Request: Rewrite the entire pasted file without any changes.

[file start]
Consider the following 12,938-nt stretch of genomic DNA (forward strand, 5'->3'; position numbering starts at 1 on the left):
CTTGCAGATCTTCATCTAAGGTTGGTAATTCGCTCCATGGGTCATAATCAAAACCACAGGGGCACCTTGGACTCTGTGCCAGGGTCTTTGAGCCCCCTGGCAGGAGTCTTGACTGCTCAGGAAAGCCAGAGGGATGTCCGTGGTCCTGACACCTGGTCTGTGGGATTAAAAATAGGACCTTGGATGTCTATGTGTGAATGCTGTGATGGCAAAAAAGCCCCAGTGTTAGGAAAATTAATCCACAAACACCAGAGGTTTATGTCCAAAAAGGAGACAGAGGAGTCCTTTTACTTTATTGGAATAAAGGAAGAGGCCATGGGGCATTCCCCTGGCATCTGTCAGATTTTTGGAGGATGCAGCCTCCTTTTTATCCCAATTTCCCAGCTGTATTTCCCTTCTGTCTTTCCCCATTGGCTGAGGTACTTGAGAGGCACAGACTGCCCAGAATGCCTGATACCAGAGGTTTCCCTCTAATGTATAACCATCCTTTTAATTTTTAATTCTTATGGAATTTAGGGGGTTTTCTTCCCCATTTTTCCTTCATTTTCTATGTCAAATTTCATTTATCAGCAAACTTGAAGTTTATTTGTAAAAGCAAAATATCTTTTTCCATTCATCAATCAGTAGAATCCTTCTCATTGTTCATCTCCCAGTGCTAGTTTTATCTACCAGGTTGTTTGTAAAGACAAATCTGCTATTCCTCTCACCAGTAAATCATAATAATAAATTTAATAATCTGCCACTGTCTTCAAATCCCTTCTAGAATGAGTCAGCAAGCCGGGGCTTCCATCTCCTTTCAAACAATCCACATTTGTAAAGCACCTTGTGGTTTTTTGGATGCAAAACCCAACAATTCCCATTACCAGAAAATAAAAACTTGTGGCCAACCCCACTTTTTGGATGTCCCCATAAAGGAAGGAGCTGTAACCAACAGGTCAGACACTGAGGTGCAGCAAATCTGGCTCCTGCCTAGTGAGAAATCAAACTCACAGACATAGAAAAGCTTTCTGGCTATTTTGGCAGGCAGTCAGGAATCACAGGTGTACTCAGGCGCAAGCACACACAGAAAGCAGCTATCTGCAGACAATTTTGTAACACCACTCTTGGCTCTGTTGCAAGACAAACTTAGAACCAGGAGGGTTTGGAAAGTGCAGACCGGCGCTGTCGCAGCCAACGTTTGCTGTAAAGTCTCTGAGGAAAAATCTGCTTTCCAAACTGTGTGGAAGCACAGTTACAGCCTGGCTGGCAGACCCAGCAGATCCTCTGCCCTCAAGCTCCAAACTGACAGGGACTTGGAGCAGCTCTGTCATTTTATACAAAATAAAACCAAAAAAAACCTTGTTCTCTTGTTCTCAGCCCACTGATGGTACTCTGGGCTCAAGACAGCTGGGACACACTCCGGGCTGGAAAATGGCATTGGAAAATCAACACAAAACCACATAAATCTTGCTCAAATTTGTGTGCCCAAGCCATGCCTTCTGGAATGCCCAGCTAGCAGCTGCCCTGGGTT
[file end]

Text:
Consider the following 12,938-nt stretch of genomic DNA (forward strand, 5'->3'; position numbering starts at 1 on the left):
CTTGCAGATCTTCATCTAAGGTTGGTAATTCGCTCCATGGGTCATAATCAAAACCACAGGGGCACCTTGGACTCTGTGCCAGGGTCTTTGAGCCCCCTGGCAGGAGTCTTGACTGCTCAGGAAAGCCAGAGGGATGTCCGTGGTCCTGACACCTGGTCTGTGGGATTAAAAATAGGACCTTGGATGTCTATGTGTGAATGCTGTGATGGCAAAAAAGCCCCAGTGTTAGGAAAATTAATCCACAAACACCAGAGGTTTATGTCCAAAAAGGAGACAGAGGAGTCCTTTTACTTTATTGGAATAAAGGAAGAGGCCATGGGGCATTCCCCTGGCATCTGTCAGATTTTTGGAGGATGCAGCCTCCTTTTTATCCCAATTTCCCAGCTGTATTTCCCTTCTGTCTTTCCCCATTGGCTGAGGTACTTGAGAGGCACAGACTGCCCAGAATGCCTGATACCAGAGGTTTCCCTCTAATGTATAACCATCCTTTTAATTTTTAATTCTTATGGAATTTAGGGGGTTTTCTTCCCCATTTTTCCTTCATTTTCTATGTCAAATTTCATTTATCAGCAAACTTGAAGTTTATTTGTAAAAGCAAAATATCTTTTTCCATTCATCAATCAGTAGAATCCTTCTCATTGTTCATCTCCCAGTGCTAGTTTTATCTACCAGGTTGTTTGTAAAGACAAATCTGCTATTCCTCTCACCAGTAAATCATAATAATAAATTTAATAATCTGCCACTGTCTTCAAATCCCTTCTAGAATGAGTCAGCAAGCCGGGGCTTCCATCTCCTTTCAAACAATCCACATTTGTAAAGCACCTTGTGGTTTTTTGGATGCAAAACCCAACAATTCCCATTACCAGAAAATAAAAACTTGTGGCCAACCCCACTTTTTGGATGTCCCCATAAAGGAAGGAGCTGTAACCAACAGGTCAGACACTGAGGTGCAGCAAATCTGGCTCCTGCCTAGTGAGAAATCAAACTCACAGACATAGAAAAGCTTTCTGGCTATTTTGGCAGGCAGTCAGGAATCACAGGTGTACTCAGGCGCAAGCACACACAGAAAGCAGCTATCTGCAGACAATTTTGTAACACCACTCTTGGCTCTGTTGCAAGACAAACTTAGAACCAGGAGGGTTTGGAAAGTGCAGACCGGCGCTGTCGCAGCCAACGTTTGCTGTAAAGTCTCTGAGGAAAAATCTGCTTTCCAAACTGTGTGGAAGCACAGTTACAGCCTGGCTGGCAGACCCAGCAGATCCTCTGCCCTCAAGCTCCAAACTGACAGGGACTTGGAGCAGCTCTGTCATTTTATACAAAATAAAACCAAAAAAAACCTTGTTCTCTTGTTCTCAGCCCACTGATGGTACTCTGGGCTCAAGACAGCTGGGACACACTCCGGGCTGGAAAATGGCATTGGAAAATCAACACAAAACCACATAAATCTTGCTCAAATTTGTGTGCCCAAGCCATGCCTTCTGGAATGCCCAGCTAGCAGCTGCCCTGGGTT